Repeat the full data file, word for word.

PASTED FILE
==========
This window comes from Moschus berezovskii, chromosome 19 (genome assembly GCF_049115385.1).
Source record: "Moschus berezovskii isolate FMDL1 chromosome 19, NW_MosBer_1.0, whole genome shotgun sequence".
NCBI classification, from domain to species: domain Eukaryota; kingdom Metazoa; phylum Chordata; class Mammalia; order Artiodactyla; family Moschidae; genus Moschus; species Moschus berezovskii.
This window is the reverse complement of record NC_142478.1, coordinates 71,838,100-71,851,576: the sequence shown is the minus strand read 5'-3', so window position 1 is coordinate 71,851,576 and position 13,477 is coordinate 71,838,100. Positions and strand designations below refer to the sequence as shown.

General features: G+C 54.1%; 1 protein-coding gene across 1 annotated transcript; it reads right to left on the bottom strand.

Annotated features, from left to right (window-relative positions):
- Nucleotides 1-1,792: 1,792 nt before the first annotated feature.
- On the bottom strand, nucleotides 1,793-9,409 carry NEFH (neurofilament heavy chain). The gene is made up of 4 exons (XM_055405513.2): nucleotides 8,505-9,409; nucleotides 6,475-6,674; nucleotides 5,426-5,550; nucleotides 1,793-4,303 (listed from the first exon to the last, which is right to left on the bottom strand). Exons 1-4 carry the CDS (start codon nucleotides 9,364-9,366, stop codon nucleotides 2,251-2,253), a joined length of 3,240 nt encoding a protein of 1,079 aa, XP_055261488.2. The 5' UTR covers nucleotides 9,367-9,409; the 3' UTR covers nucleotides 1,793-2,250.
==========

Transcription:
This window comes from Moschus berezovskii, chromosome 19 (genome assembly GCF_049115385.1).
Source record: "Moschus berezovskii isolate FMDL1 chromosome 19, NW_MosBer_1.0, whole genome shotgun sequence".
NCBI classification, from domain to species: domain Eukaryota; kingdom Metazoa; phylum Chordata; class Mammalia; order Artiodactyla; family Moschidae; genus Moschus; species Moschus berezovskii.
This window is the reverse complement of record NC_142478.1, coordinates 71,838,100-71,851,576: the sequence shown is the minus strand read 5'-3', so window position 1 is coordinate 71,851,576 and position 13,477 is coordinate 71,838,100. Positions and strand designations below refer to the sequence as shown.

General features: G+C 54.1%; 1 protein-coding gene across 1 annotated transcript; it reads right to left on the bottom strand.

Annotated features, from left to right (window-relative positions):
- Nucleotides 1-1,792: 1,792 nt before the first annotated feature.
- On the bottom strand, nucleotides 1,793-9,409 carry NEFH (neurofilament heavy chain). The gene is made up of 4 exons (XM_055405513.2): nucleotides 8,505-9,409; nucleotides 6,475-6,674; nucleotides 5,426-5,550; nucleotides 1,793-4,303 (listed from the first exon to the last, which is right to left on the bottom strand). Exons 1-4 carry the CDS (start codon nucleotides 9,364-9,366, stop codon nucleotides 2,251-2,253), a joined length of 3,240 nt encoding a protein of 1,079 aa, XP_055261488.2. The 5' UTR covers nucleotides 9,367-9,409; the 3' UTR covers nucleotides 1,793-2,250.